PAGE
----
Next, identify recruiting processes:

  1. Workforce planning – (briefly described above)
  2. Clear definition of roles – Well-defined roles enable speed and agility. Define the roles of the recruiter, scheduler (often the missing link in many high volume recruiting processes), manager, interviewing team, decision-maker and offer generator. Also define how applicant tracking platforms, job skill matching software and other search or social media technologies will be used.
  3. Search planning – Plan the search process, including: budget, strategy, and how you will identify and attract candidates, especially passive candidates. Many recruiting processes zip by this step, which is like driving to a location for the first time without getting directions. If you don’t know where you are going and the best way to get there, you will probably get lost, or end up taking more time than necessary.
  4. Sourcing, screening and referral of top candidates – You need to act quickly to identify, attract, recruit and screen candidates. I find it helpful when recruiters provide a half page summary outlining why a candidate is qualified, rather than just a resume. I often recommend a checklist against the position criteria. Mangers need to respond quickly, by an agreed to deadline.
  5. Making effective use of phone screens, videoconference interviews, and initial assessments – Take advantage of these tools to screen candidates before candidates are presented to the hiring manager and interviewing team. This step in the process should move quickly and be measured in days.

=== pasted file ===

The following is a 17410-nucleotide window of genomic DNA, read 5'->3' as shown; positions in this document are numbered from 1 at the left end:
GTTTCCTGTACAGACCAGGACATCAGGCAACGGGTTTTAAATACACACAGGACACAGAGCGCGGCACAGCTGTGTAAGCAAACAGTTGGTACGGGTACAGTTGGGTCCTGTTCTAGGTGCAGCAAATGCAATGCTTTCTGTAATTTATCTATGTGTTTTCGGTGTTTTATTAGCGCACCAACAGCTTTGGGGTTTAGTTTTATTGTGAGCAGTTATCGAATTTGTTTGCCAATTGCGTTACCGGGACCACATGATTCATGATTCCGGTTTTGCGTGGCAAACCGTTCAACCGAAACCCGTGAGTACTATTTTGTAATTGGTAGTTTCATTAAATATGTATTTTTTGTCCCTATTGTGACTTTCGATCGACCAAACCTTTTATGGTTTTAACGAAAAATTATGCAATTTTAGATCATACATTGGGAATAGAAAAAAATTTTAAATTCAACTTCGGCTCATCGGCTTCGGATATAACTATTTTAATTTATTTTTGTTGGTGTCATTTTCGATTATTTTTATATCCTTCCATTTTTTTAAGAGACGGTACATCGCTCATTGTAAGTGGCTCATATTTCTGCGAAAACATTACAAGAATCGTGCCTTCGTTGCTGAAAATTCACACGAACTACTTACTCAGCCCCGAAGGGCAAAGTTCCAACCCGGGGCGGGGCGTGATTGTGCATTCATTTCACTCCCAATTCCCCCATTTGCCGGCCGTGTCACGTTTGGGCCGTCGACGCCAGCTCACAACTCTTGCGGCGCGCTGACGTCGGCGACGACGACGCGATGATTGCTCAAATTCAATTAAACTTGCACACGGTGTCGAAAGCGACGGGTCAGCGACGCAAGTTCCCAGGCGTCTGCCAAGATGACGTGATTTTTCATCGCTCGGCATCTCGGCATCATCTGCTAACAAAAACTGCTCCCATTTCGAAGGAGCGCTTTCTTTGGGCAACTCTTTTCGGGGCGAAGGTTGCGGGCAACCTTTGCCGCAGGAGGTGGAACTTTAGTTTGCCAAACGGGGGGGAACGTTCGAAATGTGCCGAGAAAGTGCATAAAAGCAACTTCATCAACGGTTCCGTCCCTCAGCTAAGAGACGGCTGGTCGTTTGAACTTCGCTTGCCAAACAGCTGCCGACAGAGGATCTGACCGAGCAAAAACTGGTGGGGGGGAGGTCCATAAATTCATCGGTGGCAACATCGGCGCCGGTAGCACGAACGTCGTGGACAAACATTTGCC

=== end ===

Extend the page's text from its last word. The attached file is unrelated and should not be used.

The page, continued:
6. On-site interviews – These ought to be seamless, and job candidates should feel valued and welcome. No waiting in the reception room for 45 minutes, and no dropouts from the interviewing team. Everyone on the interviewing team should have gone through interviewing training first. Be sure to use assessments that guide interviewers through which issues to dive into to gather accurate insights.
  7. Decision-making – A hiring decision should be made quickly, within a day after the last candidate is interviewed. You’ll want to ensure that the process has gathered the necessary information to make a good decision. If something is found lacking, correct your process real time.
  8. Offer making – Again, be quick, agile and track results.

Is your recruiting process up to the standards of other high volume, repeatable processes in your organization? Join the discussion.

Victor Assad is the CEO of Victor Assad Strategic Human Resources Consulting and is a Managing Partner of InnovationOne. He consults on talent management, leadership development and coaching, innovation, and other strategic initiatives. Please e-mail Victor at or For innovation visit www.InnovationOne.US.

[i] Eric Schmidt and Jonathan Rosenberg. (2014) How Google Works. Grand Central Publishing, New York